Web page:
Monday, January 26, 2009

The Peter Bradley Show

Last night as I perused the supplementary disc to Criterion's version of Wes Anderson's brilliantly deco-stylized family study, The Royal Tenenbaums, I came across a feature titled "The Peter Bradley Show". At first I felt I was in for a nice, organized interview with Wes Anderson or perhaps some of the central actors in the film. What I got was a sloppy session of a man named Peter Bradley, who was likely the most oafish television personality I've ever encountered, conversing with five of the most minor characters to have participated in any of Anderson's initial three films. For a while, I believed the program to be authentic yet incompetent, but eventually, as it went completely haywire, I realized it was one heck of a spot-on parody of PBS's The Charlie Rose Show. And in all sincerity, I can't remember laughing this hard in months. I don't actually watch The Charlie Rose Show, but I feel that having a knowledge of the late-night chat program is unneeded, because for anyone who gets a grand kick out of deadpan comedy, the short does not disappoint.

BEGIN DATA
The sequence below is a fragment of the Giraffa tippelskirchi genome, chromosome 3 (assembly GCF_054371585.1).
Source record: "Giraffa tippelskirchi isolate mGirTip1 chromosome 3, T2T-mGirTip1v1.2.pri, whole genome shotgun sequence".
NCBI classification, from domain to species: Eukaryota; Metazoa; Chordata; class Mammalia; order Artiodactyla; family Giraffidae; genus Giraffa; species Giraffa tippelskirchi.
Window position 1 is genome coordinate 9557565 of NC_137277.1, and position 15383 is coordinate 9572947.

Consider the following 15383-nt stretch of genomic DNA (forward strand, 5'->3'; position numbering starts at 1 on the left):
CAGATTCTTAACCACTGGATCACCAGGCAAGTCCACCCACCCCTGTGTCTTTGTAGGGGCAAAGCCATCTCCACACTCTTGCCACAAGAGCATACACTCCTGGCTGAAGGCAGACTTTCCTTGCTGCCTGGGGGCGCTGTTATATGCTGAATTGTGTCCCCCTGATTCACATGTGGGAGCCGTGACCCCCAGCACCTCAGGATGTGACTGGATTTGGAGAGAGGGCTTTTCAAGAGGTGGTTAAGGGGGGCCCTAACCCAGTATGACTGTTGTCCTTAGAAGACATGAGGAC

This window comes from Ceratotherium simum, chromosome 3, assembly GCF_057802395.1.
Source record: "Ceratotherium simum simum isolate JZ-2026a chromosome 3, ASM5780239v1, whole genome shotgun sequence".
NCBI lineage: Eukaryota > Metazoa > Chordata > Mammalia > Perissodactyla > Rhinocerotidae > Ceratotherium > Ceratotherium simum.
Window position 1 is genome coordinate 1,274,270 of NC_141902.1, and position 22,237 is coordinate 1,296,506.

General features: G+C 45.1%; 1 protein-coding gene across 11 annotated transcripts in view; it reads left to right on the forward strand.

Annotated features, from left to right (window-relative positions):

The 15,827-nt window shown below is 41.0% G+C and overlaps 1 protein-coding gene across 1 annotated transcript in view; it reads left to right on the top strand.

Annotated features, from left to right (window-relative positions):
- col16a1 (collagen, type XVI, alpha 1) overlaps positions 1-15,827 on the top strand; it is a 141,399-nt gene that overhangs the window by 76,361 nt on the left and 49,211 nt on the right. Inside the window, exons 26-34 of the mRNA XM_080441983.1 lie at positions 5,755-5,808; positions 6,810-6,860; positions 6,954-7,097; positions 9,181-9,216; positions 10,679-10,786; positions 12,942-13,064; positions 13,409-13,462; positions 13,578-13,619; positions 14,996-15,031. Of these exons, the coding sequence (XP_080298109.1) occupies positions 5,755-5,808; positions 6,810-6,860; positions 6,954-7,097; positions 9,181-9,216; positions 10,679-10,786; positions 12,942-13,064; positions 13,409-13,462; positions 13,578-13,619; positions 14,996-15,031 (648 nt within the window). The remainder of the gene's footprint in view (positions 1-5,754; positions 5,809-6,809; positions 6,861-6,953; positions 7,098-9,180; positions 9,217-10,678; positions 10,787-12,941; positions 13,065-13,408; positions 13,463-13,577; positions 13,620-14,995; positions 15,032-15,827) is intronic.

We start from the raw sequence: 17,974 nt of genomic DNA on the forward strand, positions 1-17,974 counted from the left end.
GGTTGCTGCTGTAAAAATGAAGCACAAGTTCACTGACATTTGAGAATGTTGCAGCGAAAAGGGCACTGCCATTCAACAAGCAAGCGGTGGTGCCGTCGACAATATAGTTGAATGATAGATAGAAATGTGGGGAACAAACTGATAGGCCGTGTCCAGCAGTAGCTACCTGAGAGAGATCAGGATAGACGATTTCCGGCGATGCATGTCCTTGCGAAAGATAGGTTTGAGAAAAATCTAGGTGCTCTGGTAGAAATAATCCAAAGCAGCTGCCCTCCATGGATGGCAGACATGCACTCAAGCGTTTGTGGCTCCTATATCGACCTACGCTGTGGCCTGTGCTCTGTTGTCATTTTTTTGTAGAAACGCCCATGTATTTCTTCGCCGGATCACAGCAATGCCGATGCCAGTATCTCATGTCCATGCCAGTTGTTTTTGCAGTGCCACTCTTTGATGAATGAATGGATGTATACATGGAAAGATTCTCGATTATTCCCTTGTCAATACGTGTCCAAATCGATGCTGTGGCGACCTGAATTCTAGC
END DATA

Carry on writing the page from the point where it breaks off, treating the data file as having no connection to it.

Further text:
It involves Peter Bradley in a darkened studio with two of Anderson's marginal extras, while on the phone with a separate studio containing two chairs - only one of which is filled - and a small room in San Francisco holding the most well-known Anderson minor, Dipak Pallana, and his son. Pallana can be witnessed as Gene Hackman's sidekick in The Royal Tenenbaums, or as a man who furtively rings his neck in a distant alcove of the frame in Rushmore. As an ardent admirer of Anderson's films, I especially got a kick out of seeing Pallana gradually reveal his mounting anger, culminating in San Francisco's line being cut. The interview features several clumsy cuts, bumbling camera movements, and graceless shifts in pacing. Peter Bradley continually cuts his subjects off to move on to another, and once he realizes they are all unworthy of television attention, begins to uncomfortably penetrate their personal lives. The virtue of the short is its ability to just nearly seem plausible, never overdoing its ineptitude to the point of indulgence. For the majority of the interview, it seems possible that Bradley is just simply an awkward character, much like Elvis Mitchell has frequently displayed (most notably in his chat with Christopher Nolan). Unfortunately, "The Peter Bradley Show" can only be found on the extras to The Royal Tenenbaums, but it nearly matches the film in merit, so why not indulge?

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